23 JUNE 2021


Rocket to equality


With women’s economic standing disproportionately impacted by the COVID-19 pandemic, it’s hard to understand how SpaceX could have overlooked the symbolism and powerful significance for women and girls across the globe of including a female pilot on their first human-transported flight.









It seems that a woman certainly has a place making space history… if she’s a crash test dummy.

After “Ripley,” the sensor-laden female robo-rider, cleared safe passage for them in early March, male astronauts Douglas Hurley and Robert Behnken became the first American pilots to fly a commercially funded mission into space on May 31.

NASA Administrator Jim Bridenstine reflected on the SpaceX feat: “This is a moment when we can all look and be inspired.” *Ahem.*

Women might make up half the human race, but they currently comprise just 10 per cent of astronauts at NASA. Still, you don’t have to look far for some more equitable candidates. Hurley’s wife Karen Nyberg and Behnken’s wife Megan McArthur are both decorated NASA astronauts themselves, all four having been selected together in the NASA class of 2000.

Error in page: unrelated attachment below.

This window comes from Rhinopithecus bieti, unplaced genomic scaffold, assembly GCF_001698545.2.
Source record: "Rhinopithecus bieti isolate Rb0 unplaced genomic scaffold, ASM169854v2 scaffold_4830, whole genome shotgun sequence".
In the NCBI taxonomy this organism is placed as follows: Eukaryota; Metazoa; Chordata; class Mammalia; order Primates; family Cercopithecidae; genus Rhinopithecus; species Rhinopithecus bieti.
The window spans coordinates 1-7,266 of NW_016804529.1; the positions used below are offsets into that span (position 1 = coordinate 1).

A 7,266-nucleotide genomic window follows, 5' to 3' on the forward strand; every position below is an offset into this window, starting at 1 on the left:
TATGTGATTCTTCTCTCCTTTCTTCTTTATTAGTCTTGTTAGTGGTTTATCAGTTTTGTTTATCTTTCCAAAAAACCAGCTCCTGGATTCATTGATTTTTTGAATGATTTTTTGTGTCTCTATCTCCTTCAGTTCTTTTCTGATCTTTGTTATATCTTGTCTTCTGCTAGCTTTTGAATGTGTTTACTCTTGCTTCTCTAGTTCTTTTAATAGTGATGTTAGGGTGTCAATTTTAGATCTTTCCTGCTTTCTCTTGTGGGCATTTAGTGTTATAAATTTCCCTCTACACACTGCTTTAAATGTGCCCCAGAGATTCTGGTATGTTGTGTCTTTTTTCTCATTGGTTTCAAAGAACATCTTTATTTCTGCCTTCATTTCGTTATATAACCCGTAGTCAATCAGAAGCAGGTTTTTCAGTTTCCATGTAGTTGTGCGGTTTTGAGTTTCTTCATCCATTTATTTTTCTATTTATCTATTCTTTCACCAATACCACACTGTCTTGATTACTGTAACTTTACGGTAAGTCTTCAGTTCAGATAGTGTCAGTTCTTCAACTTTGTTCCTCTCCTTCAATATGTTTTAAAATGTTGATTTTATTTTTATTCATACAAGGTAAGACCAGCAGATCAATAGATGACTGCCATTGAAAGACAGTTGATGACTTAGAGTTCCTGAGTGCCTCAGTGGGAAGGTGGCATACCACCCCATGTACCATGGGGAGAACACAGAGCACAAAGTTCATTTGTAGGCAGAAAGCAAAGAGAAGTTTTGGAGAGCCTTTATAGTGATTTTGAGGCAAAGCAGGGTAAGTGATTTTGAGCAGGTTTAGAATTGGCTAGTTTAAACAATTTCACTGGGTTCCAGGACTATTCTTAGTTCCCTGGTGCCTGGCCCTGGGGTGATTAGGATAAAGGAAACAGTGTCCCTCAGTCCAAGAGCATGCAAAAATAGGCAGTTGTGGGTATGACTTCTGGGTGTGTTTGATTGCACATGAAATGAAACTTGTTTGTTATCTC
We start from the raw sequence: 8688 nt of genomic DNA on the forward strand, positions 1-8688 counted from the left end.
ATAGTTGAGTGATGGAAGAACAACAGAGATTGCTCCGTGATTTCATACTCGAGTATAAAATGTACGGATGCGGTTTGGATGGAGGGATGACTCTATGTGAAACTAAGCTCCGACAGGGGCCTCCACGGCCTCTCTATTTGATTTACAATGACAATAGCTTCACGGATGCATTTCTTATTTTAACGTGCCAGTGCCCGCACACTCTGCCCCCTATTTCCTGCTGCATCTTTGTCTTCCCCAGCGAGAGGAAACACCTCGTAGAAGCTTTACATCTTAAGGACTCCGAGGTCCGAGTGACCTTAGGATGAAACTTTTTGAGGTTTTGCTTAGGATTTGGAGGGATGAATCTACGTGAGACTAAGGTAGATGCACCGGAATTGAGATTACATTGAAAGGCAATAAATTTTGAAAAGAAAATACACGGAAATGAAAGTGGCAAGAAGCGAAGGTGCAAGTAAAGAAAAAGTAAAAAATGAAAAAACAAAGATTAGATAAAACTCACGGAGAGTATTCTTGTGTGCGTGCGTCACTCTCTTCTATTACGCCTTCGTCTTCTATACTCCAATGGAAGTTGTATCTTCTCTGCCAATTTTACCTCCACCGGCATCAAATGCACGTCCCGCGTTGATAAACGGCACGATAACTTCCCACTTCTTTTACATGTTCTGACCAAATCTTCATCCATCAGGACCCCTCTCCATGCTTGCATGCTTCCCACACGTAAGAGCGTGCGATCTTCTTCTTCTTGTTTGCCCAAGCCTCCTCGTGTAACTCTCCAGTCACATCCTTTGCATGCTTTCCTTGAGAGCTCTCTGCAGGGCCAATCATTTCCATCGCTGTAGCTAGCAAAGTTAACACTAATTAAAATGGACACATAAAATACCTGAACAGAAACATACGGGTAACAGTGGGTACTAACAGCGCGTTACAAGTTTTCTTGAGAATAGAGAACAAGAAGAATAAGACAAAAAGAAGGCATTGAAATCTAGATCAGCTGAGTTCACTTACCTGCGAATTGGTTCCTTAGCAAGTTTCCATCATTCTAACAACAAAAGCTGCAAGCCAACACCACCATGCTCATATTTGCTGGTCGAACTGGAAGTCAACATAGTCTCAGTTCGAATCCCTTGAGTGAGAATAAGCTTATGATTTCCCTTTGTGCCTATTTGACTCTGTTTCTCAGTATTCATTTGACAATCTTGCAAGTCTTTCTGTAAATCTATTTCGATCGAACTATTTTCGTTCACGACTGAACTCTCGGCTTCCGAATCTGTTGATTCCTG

We all need a good news story right about now. And with women’s economic and social inclusion so disproportionately impacted by the Covid-19 pandemic, it’s hard to understand how SpaceX could have overlooked the inspirational (and commercially savvy) opportunity of including a female pilot on their first human-transported flight. I guess we’ll always have Ripley.

Credit under dummy image:
Ripley the female crash test dummy (Image credit SpaceX)













Design Democracy meets and works on Taungurung, Dja Dja Wurrung and Wurundjeri Woi Wurrung lands. We pay our respect to the traditional custodians past, present and emerging, and support their endeavours and autonomy.

© 2010 –  2022 Design Democracy
Instagram  Facebook  LinkedIn
Subscribe to our newsletter